To attempt the bi-directional translation of chemical education materials from English to other languages and verse versa using commercially available machine translation software, and to carry out a feasibility study on the establishment of local translation centers where bi-directional translation suitable for dissemination by Internet is regularly carried out.
In the modern age of globalization, the most desirable situation for all people involved in chemical education is for them to be able to share all important information and materials related to their field. Given that a one-language policy (i.e., everything in English) is an impractical option for a vast number of educators whose native tongue is not English, translation remains the only feasible method available to realize proper English language usage.
In the past, translations performed by human translators were very expensive and time-consuming. In addition, even if translations were to be undertaken, the cost of dissemination of translated materials internationally (e.g., postage) would be prohibitive.
In the age of IT, the situation can be changed by the use of machine translation (MT), an advantage of which is that the translated materials can directly be disseminated via the Internet with nominal cost if the relevant infrastructure is in a reasonable state.
It is often said that the quality of texts obtained through MT is, at this point in time, poor. Henceforth, we can expect that rapid progress will be made with translation software technology. In view of such exciting possibilities, we would like to undertake the following feasibility studies:
- to test the effectiveness of commercially available MT software in the bi-directional translation of chemical education materials.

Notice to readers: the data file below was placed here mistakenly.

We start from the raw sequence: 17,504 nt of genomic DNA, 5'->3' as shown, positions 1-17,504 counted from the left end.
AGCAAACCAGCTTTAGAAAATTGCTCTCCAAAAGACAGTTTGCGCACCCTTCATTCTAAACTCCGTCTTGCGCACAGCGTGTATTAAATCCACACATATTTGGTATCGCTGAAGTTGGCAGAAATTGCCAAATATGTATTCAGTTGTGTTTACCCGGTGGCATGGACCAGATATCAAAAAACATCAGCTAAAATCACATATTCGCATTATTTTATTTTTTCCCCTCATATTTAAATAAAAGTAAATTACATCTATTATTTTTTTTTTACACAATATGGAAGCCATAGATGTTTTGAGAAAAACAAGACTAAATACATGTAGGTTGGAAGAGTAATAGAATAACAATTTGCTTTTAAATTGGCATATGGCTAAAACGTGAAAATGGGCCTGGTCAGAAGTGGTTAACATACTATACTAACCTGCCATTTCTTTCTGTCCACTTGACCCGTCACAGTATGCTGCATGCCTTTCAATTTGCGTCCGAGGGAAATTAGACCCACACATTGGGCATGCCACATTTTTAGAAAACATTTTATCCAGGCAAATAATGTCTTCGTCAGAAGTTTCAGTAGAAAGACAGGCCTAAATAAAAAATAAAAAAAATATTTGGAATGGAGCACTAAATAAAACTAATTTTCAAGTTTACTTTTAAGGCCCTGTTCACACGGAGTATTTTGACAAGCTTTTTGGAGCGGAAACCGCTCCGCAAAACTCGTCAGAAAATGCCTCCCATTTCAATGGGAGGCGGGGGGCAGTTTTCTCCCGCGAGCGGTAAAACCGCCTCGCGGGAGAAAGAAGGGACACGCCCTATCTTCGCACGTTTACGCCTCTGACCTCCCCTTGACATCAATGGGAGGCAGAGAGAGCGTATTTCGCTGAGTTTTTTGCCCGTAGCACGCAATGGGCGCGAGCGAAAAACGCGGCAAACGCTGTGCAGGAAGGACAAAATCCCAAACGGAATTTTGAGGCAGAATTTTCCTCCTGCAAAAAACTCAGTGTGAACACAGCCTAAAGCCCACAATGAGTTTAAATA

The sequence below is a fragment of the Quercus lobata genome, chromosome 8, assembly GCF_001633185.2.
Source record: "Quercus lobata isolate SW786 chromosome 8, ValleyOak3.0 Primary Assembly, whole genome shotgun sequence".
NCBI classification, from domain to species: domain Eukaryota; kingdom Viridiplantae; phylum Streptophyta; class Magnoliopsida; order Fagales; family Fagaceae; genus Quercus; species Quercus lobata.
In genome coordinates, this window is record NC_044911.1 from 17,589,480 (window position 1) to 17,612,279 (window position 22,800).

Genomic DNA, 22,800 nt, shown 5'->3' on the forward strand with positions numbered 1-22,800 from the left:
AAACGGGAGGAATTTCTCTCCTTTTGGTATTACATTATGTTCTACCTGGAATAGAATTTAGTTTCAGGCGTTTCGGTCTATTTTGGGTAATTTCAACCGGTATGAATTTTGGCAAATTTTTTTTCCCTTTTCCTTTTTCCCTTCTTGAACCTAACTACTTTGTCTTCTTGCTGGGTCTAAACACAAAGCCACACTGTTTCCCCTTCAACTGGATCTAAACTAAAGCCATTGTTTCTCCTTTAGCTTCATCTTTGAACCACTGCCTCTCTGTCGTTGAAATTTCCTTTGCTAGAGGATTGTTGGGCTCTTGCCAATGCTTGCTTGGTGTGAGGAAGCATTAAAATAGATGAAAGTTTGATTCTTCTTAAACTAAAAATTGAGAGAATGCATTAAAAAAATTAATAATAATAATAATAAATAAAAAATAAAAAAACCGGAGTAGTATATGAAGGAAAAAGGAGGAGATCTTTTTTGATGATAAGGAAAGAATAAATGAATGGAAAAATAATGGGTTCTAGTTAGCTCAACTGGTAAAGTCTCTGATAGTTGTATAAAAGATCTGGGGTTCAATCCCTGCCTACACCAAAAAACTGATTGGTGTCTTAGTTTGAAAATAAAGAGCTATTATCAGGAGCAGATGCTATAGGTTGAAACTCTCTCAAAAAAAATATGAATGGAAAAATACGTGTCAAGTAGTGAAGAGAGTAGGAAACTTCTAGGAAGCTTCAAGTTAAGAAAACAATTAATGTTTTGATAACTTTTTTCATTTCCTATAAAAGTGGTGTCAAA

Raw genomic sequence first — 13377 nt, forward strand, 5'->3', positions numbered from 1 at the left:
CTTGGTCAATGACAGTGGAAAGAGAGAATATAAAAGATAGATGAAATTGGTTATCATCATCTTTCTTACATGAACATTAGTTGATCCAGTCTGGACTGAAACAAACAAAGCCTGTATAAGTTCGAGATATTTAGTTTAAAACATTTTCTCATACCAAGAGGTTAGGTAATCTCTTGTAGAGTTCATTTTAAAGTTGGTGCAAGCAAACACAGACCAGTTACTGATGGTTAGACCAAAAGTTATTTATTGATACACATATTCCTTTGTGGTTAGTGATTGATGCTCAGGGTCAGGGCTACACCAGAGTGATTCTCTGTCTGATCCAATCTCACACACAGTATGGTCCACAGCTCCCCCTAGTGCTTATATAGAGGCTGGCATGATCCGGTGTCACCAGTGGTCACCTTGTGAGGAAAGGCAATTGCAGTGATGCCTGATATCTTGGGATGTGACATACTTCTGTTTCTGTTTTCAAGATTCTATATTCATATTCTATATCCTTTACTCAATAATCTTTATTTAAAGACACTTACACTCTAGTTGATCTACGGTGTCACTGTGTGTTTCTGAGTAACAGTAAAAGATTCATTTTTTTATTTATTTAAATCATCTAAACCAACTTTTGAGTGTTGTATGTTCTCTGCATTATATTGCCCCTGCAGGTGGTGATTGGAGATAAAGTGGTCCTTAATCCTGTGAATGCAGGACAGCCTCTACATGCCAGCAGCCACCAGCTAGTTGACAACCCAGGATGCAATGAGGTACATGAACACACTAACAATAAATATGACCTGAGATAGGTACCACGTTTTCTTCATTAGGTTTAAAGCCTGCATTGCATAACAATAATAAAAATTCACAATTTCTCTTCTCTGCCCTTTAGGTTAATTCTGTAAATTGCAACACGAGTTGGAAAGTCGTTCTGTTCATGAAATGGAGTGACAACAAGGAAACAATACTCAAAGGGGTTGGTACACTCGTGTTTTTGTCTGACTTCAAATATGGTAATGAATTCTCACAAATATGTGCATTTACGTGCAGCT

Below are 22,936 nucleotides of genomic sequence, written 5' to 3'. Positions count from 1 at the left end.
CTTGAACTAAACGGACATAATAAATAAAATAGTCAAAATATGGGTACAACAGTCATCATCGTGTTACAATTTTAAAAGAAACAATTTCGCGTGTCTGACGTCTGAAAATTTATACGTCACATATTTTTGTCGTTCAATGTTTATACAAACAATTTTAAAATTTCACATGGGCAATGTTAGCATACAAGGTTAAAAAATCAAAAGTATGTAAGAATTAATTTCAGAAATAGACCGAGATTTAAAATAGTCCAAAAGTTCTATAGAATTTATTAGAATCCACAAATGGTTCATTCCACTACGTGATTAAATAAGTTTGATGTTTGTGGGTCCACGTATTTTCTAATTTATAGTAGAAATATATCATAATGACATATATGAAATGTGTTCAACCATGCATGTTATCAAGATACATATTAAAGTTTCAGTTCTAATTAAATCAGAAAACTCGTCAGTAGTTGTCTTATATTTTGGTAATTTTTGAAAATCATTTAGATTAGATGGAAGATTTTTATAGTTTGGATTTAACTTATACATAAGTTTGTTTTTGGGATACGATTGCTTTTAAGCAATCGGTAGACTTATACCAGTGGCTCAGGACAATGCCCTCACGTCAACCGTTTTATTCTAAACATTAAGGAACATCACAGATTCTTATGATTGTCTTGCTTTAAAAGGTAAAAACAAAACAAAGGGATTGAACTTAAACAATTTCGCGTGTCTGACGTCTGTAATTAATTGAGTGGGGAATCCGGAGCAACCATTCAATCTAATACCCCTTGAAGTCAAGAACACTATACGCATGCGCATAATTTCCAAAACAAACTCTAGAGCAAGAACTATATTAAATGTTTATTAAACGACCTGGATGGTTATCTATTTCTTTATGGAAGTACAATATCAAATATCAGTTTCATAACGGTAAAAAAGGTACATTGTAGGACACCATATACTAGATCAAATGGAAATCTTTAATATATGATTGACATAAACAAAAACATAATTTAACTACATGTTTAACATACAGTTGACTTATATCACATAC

- to study the possibility of establishing bi-directional MT centers in several countries.
- to disseminate the translated materials and information via the Internet.
Whenever translation is involved, there is a problem of copyright. In this project, the problem of copyright can be circumvented in this way. At the initial (i.e., trial) stage, the material translated FROM English will be restricted to articles in such journals as Chemical Education International, Chemistry International, and some articles in Pure and Applied Chemistry.
As for the materials translated into English, there should be many good articles written in languages other than English for the journals edited and published by national chemical societies. The Chemical Society of Japan, for instance, will agree and welcome the articles in the Kagaku to Kyoiku (Chemistry and Education), the monthly journal published by CSJ to be translated into English and disseminated to the world via Internet. Chemical societies of other countries will respond in a similar manner. It must be pointed out no attempt will be made translation among non-English languages. In other words, bi-directional translation will be attempted only between English and non-English languages.
> project annoucemenet published in Chem.Int. May/June 2003
Early 2004, Professor Cardellini has volunteered to test a translation software from English to Italians; sample texts can be viewed on wwwcsi.unian.it/educa/ , Cardellini ‘s website devoted to effective teaching for meaningful learning. For example, see wwwcsi.unian.it/educa/progetti/atkinsit.html, a translation of Atkins’ review of the IUPAC Committee on Chemistry Education, or wwwcsi.unian.it/educa/strategie/multimed.html, Agapova’s article titled ‘Encouraging Independent Chemistry Learning through Multimedia Design Experiences.
August 2004 – The task group held a mini symposium during the 18th ICCE in Istanbul, and three reports (L. Cardellini, M. Ito, M. Elisa Maia and N. Tarasova) were reviewed, covering tests of machine translations from English into Italian, Japanese, Portugese and Russian. The task group beleives that machine translation is a practical solution to deal with increasing amount of information distributed on the web in English and other languages. Over the next two years, tests should be extended to other European and non-European languages. While the distribution of chemical information should only be checked by chemists and chemical educators themselves, the task group will also consider the possibility of having the products distribution managed by chemistry clearing houses. Examples were presented by Dr. Tarasova > see ‘Clearing House’ project.
Dec 2006 – see updatesreported in CEI 2006 <www.iupac.org/publications/cei/vol7>